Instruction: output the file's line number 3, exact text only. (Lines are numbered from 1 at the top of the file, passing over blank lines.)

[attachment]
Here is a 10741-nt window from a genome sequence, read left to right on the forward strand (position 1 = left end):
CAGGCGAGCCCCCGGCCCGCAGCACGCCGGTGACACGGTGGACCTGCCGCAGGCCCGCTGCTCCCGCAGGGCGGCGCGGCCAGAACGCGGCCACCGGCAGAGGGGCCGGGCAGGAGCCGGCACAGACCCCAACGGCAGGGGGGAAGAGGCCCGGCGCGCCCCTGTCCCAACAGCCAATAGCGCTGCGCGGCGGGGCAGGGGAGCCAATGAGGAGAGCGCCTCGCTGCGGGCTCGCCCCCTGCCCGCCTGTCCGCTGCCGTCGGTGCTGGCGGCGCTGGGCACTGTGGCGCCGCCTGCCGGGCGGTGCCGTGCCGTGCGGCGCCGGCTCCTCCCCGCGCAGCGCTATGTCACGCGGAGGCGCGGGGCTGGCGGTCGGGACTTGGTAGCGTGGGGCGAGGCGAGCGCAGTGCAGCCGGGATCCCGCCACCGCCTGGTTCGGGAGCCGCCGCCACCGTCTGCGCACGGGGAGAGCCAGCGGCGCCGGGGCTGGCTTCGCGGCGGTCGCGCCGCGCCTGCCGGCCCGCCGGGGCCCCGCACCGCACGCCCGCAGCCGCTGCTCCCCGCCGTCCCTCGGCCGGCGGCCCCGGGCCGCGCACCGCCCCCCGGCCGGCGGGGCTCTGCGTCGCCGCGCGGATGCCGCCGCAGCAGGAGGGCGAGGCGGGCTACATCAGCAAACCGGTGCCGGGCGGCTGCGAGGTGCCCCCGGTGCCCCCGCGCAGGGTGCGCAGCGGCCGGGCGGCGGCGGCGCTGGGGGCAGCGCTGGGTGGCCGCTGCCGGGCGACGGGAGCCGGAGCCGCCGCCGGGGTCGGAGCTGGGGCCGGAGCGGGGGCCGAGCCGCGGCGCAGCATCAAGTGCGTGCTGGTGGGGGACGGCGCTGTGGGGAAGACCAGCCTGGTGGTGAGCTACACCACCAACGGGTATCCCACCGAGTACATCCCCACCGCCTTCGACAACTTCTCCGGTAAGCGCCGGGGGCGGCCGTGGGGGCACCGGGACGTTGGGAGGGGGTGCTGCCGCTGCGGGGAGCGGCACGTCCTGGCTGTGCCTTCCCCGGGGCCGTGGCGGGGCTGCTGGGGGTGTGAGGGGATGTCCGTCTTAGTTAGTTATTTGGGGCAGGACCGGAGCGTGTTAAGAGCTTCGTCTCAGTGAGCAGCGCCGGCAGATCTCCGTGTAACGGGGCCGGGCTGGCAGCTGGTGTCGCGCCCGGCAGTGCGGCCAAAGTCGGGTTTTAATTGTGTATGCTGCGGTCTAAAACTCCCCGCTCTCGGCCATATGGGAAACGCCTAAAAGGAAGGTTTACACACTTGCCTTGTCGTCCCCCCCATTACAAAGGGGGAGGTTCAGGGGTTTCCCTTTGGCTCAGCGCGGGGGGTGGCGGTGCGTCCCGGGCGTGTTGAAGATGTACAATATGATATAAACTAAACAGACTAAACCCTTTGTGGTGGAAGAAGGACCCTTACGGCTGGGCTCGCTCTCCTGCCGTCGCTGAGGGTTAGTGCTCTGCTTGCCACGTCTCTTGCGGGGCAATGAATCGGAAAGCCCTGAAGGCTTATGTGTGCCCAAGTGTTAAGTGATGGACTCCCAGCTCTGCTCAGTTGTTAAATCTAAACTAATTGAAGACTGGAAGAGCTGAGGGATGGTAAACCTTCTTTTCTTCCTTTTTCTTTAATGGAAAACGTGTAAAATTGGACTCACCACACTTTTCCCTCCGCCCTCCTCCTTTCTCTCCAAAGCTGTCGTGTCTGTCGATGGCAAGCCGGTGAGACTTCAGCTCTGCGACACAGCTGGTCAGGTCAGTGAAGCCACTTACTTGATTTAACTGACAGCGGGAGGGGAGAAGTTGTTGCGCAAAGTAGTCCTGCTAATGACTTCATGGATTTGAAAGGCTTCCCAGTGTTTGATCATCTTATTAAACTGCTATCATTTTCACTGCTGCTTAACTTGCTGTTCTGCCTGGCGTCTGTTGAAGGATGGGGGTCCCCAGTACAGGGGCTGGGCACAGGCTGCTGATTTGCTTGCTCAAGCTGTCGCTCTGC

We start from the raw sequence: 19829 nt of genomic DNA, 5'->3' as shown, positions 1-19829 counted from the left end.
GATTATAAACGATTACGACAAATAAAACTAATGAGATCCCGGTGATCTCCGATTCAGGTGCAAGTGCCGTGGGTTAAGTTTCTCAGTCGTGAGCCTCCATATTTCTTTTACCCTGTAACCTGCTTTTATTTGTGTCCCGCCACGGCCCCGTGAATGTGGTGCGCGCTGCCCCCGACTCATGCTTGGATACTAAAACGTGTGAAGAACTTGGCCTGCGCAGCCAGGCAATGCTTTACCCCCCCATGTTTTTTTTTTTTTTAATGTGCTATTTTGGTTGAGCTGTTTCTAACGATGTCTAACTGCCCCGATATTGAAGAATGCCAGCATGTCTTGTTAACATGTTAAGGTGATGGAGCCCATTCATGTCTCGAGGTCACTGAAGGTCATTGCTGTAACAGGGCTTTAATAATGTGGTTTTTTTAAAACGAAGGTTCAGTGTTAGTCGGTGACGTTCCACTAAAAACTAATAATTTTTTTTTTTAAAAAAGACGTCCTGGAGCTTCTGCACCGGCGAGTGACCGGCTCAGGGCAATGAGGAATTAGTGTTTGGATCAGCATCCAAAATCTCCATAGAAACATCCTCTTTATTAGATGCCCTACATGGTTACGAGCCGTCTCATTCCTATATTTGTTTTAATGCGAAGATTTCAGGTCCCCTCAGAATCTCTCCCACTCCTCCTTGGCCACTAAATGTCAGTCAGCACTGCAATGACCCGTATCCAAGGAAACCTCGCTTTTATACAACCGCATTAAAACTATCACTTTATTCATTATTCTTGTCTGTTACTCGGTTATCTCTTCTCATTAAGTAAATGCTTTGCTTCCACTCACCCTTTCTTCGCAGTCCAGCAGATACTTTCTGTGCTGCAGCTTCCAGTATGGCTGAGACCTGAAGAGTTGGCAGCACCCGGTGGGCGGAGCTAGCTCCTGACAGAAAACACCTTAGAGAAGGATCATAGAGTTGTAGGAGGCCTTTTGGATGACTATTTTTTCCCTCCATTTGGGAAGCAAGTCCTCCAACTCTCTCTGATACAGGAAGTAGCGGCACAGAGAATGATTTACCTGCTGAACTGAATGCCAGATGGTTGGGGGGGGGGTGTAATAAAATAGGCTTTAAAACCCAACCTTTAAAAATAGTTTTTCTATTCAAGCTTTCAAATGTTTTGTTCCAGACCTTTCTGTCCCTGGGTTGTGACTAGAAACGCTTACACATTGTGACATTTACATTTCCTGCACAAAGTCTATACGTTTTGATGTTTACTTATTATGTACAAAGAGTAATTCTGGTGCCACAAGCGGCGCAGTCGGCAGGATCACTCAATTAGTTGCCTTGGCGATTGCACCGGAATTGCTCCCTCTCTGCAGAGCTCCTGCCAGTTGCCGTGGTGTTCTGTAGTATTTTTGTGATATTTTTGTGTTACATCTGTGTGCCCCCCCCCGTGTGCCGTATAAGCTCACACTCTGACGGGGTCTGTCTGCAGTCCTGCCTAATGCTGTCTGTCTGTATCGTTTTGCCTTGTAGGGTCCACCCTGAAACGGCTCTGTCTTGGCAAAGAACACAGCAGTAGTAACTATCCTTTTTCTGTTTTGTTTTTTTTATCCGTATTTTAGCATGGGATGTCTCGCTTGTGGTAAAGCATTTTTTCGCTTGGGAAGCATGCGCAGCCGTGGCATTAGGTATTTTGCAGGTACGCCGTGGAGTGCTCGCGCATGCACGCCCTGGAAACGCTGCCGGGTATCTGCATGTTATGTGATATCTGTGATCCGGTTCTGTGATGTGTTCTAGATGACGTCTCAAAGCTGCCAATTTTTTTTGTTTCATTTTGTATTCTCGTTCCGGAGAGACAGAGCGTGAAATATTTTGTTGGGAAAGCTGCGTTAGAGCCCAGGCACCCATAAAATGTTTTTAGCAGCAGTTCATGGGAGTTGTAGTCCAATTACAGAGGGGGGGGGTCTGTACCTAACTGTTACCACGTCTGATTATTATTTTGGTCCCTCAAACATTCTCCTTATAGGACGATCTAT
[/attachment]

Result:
We start from the raw sequence: 19829 nt of genomic DNA, 5'->3' as shown, positions 1-19829 counted from the left end.